Extended protection for vulnerable road users

We look at Gainesville holistically. While the autonomous shuttle program goes a long way to building a robust and efficient transit system for the network, it doesn’t focus solely on safety. For that, we need to segue into another Gainesville pilot we’re deeply involved in. The Florida Department of Transportation (FDOT) recently selected Yunex Traffic for the most comprehensive pedestrian and bicyclist safety initiative to date in the United States. The project is funded by the U.S. Department of Transportation. Working closely with FDOT’s Research Center, the City of Gainesville, and the University of Florida (UF) Transportation Institute, we will deploy a fully integrated Cellular Vehicle to Everything (C-V2X) pedestrian safety system.  The project will use artificial intelligence-based cameras to recognize pedestrians and cyclists, increasing awareness and offering injury-preventing warnings. Gainesville and specifically UF, is a perfect venue for this research project because it has a problem in need of a solution. The corridors being analyzed in the project have a history of traffic incidents. There were 1,179 crashes in total between 2011 and 2015. Ninety-six of them involved pedestrians and bicyclists and in all, 81 people were injured.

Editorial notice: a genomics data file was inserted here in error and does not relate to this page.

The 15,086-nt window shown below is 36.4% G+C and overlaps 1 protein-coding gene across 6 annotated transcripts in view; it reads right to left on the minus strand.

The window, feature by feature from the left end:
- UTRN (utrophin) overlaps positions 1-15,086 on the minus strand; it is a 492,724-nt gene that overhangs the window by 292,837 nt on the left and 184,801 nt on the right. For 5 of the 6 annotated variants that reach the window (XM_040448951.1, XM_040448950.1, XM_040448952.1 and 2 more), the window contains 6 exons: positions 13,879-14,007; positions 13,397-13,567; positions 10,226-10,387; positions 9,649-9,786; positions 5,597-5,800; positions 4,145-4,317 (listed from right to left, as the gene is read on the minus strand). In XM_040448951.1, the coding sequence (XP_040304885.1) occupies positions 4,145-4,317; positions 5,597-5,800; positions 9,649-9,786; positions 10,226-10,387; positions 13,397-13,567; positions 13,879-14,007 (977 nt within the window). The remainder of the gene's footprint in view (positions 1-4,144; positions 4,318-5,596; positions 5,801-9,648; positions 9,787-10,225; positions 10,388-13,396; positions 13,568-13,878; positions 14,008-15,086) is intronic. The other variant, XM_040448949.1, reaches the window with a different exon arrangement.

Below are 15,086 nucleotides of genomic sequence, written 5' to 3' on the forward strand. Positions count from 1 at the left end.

The pilot will feature a fully connected network of detection cameras at 13 signalized intersections and six mid-block locations around campus. The sensor cameras are designed to trigger traffic signals and Rectangular Rapid Flash Beacon (RRFB) signs when cameras detect the presence of pedestrians, cyclists, wheelchair users and others. When the system detects a potential hazard, it will generate safety messages that can be viewed in vehicles with Onboard Units (OBUs), and by pedestrians and cyclists who have downloaded an app.  

We have asked Iouri Nemirovski, what he thinks of the new safety approach: “This research pilot is designed as a system rather than a series of individually functioning pieces. In many ways, this project defines our capability as a system integrator. We are delivering hardware, software and installation to build an end-to-end solution – one that could be repeated in any city.”

And that is our overall goal in Gainesville. While it’s a midsize town, Gainesville represents communities five times its size as they transition to the future of mobility. Through these and other projects, we’re innovating solutions that have broad implications. At the conclusion of each pilot, our objective is to advance our company’s digital leadership and build broader knowledge to advance transportation.